"I'd say that my childhood was a good one, on the whole," Fremdeliebe replied, taking another drag of his cigarette. "While I was growing up, I had a small group of intimate friends, I was very warmly received by my classmates & fellow peers, & teachers & other adults in my neighborhood took quite a liking to me, so I can't say I was unpopular in Mouse Berlin...although sometimes, I liked to spend my spare hours in solitude, if I could help it...There were times when I just liked to be alone & do things by myself, you know? Just as a quiet little way to relax...But I also enjoyed the company of others, & I never once tried to hide it. Although I must admit," he added with a sheepish chuckle, "I've not had the pleasure of finding a wife, & to be perfectly honest, I'm afraid I have no interest in doing so. I've never been the marrying kind of mouse...But rest assured, I hold no grudges against those who are!

"Anyway, back to my childhood...My interests were fairly typical, not much different than those shared by other mouselings my age. I liked to play sports, but I didn't really enjoy the rough kinds; I mostly played badminton, chess, checkers, soccer, tennis, hide-&-seek, Cops & Robbers...things like that. I liked to read books; in addition to the science & engineering volumes I often perused through in my father's library, I also enjoyed reading 'Alice In Wonderland', 'Gulliver's Travels', 'Oliver Twist'...& other stories that were commonly read by children. I loved just about every sort of meat & vegetables, but I was a little picky with certain types of fruit...I also enjoyed plenty of servings from the sweets group, although my parents--& my dentist--had to help me make sure I didn't eat too many at the same time...I wasn't a very artsy mouseling, by any means, though I did color & draw pictures with crayons or paints from time to time...And of course, having grown up in the days before TV & movies, I also enjoyed listening to the radio...I always loved it whenever they played music by Wagner, or Schubert, or Mausthoven--they were my favorite mousicians when I was a mouseling..." Another pause, & then Fremdeliebe asked, "Is that all you need for your interview, or would you like to hear more?"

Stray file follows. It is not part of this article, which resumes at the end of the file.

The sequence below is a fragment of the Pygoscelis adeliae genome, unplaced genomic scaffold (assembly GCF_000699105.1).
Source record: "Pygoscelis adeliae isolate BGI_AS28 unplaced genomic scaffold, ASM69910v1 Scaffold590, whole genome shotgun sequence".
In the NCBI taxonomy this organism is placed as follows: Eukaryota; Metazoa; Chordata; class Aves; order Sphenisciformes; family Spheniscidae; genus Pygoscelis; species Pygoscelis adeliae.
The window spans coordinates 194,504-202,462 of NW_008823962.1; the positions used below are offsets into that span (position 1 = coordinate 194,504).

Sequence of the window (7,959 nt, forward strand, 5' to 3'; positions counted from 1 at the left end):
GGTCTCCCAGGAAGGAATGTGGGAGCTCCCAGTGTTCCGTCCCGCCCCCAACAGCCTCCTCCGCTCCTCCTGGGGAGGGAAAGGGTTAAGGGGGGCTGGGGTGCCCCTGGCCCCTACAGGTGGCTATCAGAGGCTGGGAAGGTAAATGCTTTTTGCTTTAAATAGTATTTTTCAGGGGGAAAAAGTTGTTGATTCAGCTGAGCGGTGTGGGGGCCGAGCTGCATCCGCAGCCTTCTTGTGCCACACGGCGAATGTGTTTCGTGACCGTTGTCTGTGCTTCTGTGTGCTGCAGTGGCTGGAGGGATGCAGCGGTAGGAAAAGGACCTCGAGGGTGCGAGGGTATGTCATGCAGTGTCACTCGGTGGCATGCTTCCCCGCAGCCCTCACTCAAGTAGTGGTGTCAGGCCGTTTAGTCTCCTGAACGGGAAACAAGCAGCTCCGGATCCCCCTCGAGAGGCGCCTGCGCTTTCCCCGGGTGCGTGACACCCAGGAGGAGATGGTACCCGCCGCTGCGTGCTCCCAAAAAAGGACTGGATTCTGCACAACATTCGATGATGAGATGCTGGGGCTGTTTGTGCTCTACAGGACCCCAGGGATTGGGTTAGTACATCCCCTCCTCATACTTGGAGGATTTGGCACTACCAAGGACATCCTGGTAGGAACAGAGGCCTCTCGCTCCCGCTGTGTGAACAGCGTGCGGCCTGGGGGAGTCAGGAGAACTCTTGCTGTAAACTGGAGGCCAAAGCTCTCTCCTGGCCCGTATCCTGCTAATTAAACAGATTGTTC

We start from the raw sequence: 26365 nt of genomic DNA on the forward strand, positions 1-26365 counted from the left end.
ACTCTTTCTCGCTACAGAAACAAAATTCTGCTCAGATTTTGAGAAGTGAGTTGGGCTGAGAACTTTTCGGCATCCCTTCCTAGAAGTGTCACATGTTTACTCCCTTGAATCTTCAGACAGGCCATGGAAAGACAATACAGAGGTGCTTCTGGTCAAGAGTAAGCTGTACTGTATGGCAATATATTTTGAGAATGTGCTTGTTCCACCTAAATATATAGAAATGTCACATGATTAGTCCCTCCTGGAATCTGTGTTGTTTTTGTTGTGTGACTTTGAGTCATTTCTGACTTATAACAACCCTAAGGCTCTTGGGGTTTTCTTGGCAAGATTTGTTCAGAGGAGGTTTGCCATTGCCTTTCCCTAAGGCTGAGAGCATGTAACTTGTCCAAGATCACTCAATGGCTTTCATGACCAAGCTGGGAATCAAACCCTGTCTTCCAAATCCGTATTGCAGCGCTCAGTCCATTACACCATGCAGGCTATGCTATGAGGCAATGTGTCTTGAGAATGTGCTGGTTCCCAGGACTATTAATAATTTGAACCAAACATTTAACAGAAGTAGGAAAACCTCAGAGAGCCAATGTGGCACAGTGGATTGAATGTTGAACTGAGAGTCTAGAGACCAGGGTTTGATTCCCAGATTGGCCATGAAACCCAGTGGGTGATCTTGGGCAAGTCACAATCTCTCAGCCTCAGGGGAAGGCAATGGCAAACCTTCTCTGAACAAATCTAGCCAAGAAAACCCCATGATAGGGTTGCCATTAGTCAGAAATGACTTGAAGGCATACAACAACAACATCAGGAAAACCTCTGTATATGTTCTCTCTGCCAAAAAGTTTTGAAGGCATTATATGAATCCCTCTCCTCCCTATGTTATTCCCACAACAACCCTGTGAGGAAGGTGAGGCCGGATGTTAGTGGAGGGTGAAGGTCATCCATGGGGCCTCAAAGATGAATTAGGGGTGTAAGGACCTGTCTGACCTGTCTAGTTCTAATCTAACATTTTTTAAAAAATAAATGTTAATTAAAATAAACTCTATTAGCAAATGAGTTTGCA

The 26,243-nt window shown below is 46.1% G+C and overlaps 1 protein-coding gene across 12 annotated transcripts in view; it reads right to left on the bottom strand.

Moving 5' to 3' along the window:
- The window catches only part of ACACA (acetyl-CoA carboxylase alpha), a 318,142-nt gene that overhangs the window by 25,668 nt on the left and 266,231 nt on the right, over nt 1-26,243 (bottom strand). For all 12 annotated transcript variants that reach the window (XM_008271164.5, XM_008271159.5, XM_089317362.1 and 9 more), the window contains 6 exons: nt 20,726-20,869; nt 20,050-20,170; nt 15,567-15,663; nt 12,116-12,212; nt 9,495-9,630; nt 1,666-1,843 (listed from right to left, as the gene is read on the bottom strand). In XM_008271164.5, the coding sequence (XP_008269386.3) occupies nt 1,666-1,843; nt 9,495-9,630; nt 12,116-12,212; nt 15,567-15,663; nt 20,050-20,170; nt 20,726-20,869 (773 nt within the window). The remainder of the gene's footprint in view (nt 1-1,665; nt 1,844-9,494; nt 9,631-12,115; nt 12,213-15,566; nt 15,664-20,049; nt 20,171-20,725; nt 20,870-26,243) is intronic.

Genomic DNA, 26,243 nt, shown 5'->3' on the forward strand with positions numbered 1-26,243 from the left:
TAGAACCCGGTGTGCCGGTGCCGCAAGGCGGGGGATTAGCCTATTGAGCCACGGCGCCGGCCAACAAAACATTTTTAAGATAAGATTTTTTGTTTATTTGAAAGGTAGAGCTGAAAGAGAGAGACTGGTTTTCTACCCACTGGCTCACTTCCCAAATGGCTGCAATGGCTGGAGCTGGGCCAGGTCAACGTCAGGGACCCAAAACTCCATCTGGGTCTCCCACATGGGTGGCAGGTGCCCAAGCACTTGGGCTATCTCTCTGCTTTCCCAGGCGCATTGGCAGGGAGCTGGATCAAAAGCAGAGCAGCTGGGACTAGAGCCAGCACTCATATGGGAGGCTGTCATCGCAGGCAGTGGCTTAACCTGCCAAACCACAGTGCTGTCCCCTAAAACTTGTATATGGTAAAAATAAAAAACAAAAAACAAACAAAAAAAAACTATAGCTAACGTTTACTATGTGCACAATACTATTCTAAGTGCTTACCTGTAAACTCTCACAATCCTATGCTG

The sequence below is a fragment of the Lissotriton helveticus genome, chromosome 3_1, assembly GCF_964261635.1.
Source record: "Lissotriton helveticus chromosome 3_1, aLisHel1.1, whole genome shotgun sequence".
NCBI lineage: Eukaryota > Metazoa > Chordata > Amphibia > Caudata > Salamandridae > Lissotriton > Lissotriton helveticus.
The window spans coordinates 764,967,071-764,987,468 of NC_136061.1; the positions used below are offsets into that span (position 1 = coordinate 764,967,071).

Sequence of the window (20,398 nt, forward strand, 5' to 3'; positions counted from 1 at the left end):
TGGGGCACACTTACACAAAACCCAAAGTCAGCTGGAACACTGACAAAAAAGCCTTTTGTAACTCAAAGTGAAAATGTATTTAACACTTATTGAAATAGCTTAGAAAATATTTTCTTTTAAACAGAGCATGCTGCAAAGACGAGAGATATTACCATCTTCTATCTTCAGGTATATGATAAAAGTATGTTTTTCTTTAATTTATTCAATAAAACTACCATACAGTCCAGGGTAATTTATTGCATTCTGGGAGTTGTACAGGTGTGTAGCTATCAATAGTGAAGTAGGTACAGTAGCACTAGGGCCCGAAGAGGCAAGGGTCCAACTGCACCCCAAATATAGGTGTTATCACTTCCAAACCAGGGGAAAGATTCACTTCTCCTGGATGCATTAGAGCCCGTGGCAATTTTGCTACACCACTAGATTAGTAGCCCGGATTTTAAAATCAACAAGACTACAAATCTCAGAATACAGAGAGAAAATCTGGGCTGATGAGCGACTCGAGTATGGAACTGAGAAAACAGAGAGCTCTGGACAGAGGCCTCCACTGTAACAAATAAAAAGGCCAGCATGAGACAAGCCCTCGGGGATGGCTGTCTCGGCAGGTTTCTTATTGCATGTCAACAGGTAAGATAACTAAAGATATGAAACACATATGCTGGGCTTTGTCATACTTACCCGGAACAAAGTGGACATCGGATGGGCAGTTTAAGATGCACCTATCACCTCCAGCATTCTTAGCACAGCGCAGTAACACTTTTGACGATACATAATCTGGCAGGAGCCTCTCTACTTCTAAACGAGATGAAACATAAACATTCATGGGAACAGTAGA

"Thank you," I answered as I entered the last of the information in, "but that's perfectly fine. I think we should move on to our next set of questions now."

"By all means, please do," Fremdeliebe said. The pleasant, cheerful smile had not left his face.

"Very well, then," I said. "When did you graduate from high school? What college did you attend, & what kind of courses did you take?"

"After graduating from high school in my 18th year," Fremdeliebe replied, "I went on to attend Berlin Universität Für Nagetiere--that's, um, the Berlin University For Rodents. Anyway, I took classes there for about four years, till I was about 22 years old...I pursued a major in engineering, with minors in various sciences...And upon graduating & receiving my diploma, I decided to take up a position as a professor at the college. After a few months of training, I was accepted as a member of the faculty...I taught courses for engineering & physics, along with science, chemistry, aeronautics, astrology, biology & genetics, mechanics, forensics, business & communications, & inventing...Needless to say, I became a valued member of the college & the community of Mouse Berlin...I was applauded & adored by students, professors, & micefolk alike!